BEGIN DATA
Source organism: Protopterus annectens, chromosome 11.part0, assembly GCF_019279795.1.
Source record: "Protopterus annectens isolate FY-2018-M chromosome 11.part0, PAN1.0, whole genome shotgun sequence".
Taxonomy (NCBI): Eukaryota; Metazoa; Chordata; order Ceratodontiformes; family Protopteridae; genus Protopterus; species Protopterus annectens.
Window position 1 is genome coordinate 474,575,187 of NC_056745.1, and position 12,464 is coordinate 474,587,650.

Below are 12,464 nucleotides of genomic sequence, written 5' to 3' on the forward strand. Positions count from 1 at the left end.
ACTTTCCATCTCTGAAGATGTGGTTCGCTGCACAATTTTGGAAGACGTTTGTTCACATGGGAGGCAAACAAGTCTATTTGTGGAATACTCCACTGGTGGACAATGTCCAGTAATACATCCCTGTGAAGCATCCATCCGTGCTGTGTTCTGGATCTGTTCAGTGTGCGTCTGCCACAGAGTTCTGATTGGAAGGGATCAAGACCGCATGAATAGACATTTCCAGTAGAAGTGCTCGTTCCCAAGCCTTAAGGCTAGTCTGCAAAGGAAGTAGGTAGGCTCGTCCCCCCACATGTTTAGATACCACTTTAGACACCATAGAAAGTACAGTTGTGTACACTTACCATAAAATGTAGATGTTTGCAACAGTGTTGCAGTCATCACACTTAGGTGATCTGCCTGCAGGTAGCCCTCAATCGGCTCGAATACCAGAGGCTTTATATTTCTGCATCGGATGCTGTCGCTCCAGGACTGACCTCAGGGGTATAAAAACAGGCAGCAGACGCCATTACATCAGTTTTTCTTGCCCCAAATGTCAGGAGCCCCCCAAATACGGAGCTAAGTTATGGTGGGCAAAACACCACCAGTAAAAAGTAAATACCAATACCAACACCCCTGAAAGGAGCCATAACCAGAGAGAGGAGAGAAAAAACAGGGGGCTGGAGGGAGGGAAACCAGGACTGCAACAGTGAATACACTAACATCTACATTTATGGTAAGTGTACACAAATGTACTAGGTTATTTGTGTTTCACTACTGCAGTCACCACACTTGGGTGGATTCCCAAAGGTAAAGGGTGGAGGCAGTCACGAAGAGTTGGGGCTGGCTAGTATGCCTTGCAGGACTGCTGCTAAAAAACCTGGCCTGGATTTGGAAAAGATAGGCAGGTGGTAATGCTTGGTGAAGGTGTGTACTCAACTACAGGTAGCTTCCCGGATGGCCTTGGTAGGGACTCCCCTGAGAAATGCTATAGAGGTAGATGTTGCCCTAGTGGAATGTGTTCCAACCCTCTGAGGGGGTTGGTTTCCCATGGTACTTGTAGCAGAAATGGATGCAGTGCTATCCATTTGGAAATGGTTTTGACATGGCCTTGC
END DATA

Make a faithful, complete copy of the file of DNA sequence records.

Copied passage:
Source organism: Protopterus annectens, chromosome 11.part0, assembly GCF_019279795.1.
Source record: "Protopterus annectens isolate FY-2018-M chromosome 11.part0, PAN1.0, whole genome shotgun sequence".
Taxonomy (NCBI): Eukaryota; Metazoa; Chordata; order Ceratodontiformes; family Protopteridae; genus Protopterus; species Protopterus annectens.
Window position 1 is genome coordinate 474,575,187 of NC_056745.1, and position 12,464 is coordinate 474,587,650.

Below are 12,464 nucleotides of genomic sequence, written 5' to 3' on the forward strand. Positions count from 1 at the left end.
ACTTTCCATCTCTGAAGATGTGGTTCGCTGCACAATTTTGGAAGACGTTTGTTCACATGGGAGGCAAACAAGTCTATTTGTGGAATACTCCACTGGTGGACAATGTCCAGTAATACATCCCTGTGAAGCATCCATCCGTGCTGTGTTCTGGATCTGTTCAGTGTGCGTCTGCCACAGAGTTCTGATTGGAAGGGATCAAGACCGCATGAATAGACATTTCCAGTAGAAGTGCTCGTTCCCAAGCCTTAAGGCTAGTCTGCAAAGGAAGTAGGTAGGCTCGTCCCCCCACATGTTTAGATACCACTTTAGACACCATAGAAAGTACAGTTGTGTACACTTACCATAAAATGTAGATGTTTGCAACAGTGTTGCAGTCATCACACTTAGGTGATCTGCCTGCAGGTAGCCCTCAATCGGCTCGAATACCAGAGGCTTTATATTTCTGCATCGGATGCTGTCGCTCCAGGACTGACCTCAGGGGTATAAAAACAGGCAGCAGACGCCATTACATCAGTTTTTCTTGCCCCAAATGTCAGGAGCCCCCCAAATACGGAGCTAAGTTATGGTGGGCAAAACACCACCAGTAAAAAGTAAATACCAATACCAACACCCCTGAAAGGAGCCATAACCAGAGAGAGGAGAGAAAAAACAGGGGGCTGGAGGGAGGGAAACCAGGACTGCAACAGTGAATACACTAACATCTACATTTATGGTAAGTGTACACAAATGTACTAGGTTATTTGTGTTTCACTACTGCAGTCACCACACTTGGGTGGATTCCCAAAGGTAAAGGGTGGAGGCAGTCACGAAGAGTTGGGGCTGGCTAGTATGCCTTGCAGGACTGCTGCTAAAAAACCTGGCCTGGATTTGGAAAAGATAGGCAGGTGGTAATGCTTGGTGAAGGTGTGTACTCAACTACAGGTAGCTTCCCGGATGGCCTTGGTAGGGACTCCCCTGAGAAATGCTATAGAGGTAGATGTTGCCCTAGTGGAATGTGTTCCAACCCTCTGAGGGGGTTGGTTTCCCATGGTACTTGTAGCAGAAATGGATGCAGTGCTATCCATTTGGAAATGGTTTTGACATGGCCTTGC